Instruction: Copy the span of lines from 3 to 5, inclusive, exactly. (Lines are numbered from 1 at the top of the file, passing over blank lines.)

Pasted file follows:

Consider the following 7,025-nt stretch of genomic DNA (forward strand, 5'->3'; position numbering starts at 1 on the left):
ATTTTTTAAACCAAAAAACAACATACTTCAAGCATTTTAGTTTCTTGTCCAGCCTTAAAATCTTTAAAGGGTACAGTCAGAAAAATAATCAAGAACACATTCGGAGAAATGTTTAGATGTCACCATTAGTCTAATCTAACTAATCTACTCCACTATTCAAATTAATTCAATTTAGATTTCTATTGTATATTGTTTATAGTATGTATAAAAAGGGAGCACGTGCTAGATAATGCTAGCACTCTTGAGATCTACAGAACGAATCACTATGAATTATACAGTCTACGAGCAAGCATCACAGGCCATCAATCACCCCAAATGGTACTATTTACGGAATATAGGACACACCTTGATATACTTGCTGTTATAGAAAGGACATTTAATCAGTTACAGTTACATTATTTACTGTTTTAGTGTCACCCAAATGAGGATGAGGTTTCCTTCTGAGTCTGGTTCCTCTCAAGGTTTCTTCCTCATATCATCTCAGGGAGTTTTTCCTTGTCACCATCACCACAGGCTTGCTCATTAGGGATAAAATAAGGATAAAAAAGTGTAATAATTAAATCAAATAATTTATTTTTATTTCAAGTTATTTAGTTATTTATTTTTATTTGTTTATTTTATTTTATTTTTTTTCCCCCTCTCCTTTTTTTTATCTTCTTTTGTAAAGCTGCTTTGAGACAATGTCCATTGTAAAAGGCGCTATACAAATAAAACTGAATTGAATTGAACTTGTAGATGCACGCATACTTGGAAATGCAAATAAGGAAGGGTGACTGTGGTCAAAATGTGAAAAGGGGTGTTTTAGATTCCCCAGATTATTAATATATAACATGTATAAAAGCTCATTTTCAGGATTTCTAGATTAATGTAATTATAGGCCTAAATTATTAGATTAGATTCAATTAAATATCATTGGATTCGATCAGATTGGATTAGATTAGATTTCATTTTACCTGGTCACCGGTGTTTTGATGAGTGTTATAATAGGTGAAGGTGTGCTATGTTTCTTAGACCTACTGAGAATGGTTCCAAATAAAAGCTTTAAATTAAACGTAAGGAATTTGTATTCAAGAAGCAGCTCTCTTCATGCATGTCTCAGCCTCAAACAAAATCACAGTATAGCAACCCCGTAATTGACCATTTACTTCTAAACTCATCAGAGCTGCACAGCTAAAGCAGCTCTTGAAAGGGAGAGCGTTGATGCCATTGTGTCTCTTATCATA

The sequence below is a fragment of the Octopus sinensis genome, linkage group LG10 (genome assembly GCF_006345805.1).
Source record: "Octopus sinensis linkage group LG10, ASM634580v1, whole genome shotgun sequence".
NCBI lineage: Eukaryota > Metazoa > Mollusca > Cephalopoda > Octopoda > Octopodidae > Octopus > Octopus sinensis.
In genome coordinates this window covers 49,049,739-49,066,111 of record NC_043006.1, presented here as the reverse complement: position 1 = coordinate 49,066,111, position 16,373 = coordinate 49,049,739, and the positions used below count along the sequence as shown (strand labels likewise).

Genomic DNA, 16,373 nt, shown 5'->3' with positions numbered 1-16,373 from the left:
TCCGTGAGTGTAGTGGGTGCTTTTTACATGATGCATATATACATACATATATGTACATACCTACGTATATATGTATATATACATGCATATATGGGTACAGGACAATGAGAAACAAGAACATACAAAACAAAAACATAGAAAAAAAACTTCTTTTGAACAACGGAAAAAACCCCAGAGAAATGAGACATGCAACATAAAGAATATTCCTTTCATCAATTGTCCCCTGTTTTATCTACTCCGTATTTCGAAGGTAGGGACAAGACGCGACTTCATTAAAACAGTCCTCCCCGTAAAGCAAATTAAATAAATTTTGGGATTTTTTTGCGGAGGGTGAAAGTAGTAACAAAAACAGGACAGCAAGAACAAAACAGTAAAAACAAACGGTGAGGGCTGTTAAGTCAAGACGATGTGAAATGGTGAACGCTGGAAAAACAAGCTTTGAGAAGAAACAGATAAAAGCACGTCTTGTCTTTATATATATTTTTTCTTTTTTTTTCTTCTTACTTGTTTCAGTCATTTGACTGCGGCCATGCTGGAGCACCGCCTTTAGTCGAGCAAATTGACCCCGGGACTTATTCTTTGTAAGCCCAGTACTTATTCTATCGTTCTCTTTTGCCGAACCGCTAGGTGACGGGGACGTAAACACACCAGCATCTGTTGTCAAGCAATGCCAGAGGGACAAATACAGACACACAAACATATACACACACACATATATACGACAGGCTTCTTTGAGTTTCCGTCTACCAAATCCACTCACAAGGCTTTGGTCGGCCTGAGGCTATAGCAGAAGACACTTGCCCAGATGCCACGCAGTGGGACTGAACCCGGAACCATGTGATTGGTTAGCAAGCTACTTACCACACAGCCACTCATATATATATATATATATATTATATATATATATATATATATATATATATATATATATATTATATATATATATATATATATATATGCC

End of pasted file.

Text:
The sequence below is a fragment of the Octopus sinensis genome, linkage group LG10 (genome assembly GCF_006345805.1).
Source record: "Octopus sinensis linkage group LG10, ASM634580v1, whole genome shotgun sequence".
NCBI lineage: Eukaryota > Metazoa > Mollusca > Cephalopoda > Octopoda > Octopodidae > Octopus > Octopus sinensis.